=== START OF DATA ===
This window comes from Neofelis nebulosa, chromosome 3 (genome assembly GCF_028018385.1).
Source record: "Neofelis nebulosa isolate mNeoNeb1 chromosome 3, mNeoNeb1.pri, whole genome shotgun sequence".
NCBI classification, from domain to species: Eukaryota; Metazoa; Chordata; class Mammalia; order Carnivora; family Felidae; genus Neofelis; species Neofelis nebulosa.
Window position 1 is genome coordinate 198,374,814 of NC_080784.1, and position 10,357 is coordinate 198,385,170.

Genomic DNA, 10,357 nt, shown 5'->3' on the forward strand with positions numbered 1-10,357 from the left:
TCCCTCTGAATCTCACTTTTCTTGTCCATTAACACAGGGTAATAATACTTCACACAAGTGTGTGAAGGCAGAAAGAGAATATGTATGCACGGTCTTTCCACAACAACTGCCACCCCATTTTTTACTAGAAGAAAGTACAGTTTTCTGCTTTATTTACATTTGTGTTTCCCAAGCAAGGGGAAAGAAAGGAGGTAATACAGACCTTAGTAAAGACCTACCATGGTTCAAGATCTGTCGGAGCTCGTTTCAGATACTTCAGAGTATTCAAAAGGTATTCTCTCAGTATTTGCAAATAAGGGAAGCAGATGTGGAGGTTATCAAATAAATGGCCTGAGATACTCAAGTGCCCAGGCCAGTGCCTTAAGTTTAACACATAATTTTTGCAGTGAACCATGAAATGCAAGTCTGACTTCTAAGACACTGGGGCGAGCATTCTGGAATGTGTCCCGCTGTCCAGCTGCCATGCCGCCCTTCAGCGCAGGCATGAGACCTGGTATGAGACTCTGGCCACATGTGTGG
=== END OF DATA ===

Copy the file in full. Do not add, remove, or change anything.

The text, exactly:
This window comes from Neofelis nebulosa, chromosome 3 (genome assembly GCF_028018385.1).
Source record: "Neofelis nebulosa isolate mNeoNeb1 chromosome 3, mNeoNeb1.pri, whole genome shotgun sequence".
NCBI classification, from domain to species: Eukaryota; Metazoa; Chordata; class Mammalia; order Carnivora; family Felidae; genus Neofelis; species Neofelis nebulosa.
Window position 1 is genome coordinate 198,374,814 of NC_080784.1, and position 10,357 is coordinate 198,385,170.

Genomic DNA, 10,357 nt, shown 5'->3' on the forward strand with positions numbered 1-10,357 from the left:
TCCCTCTGAATCTCACTTTTCTTGTCCATTAACACAGGGTAATAATACTTCACACAAGTGTGTGAAGGCAGAAAGAGAATATGTATGCACGGTCTTTCCACAACAACTGCCACCCCATTTTTTACTAGAAGAAAGTACAGTTTTCTGCTTTATTTACATTTGTGTTTCCCAAGCAAGGGGAAAGAAAGGAGGTAATACAGACCTTAGTAAAGACCTACCATGGTTCAAGATCTGTCGGAGCTCGTTTCAGATACTTCAGAGTATTCAAAAGGTATTCTCTCAGTATTTGCAAATAAGGGAAGCAGATGTGGAGGTTATCAAATAAATGGCCTGAGATACTCAAGTGCCCAGGCCAGTGCCTTAAGTTTAACACATAATTTTTGCAGTGAACCATGAAATGCAAGTCTGACTTCTAAGACACTGGGGCGAGCATTCTGGAATGTGTCCCGCTGTCCAGCTGCCATGCCGCCCTTCAGCGCAGGCATGAGACCTGGTATGAGACTCTGGCCACATGTGTGG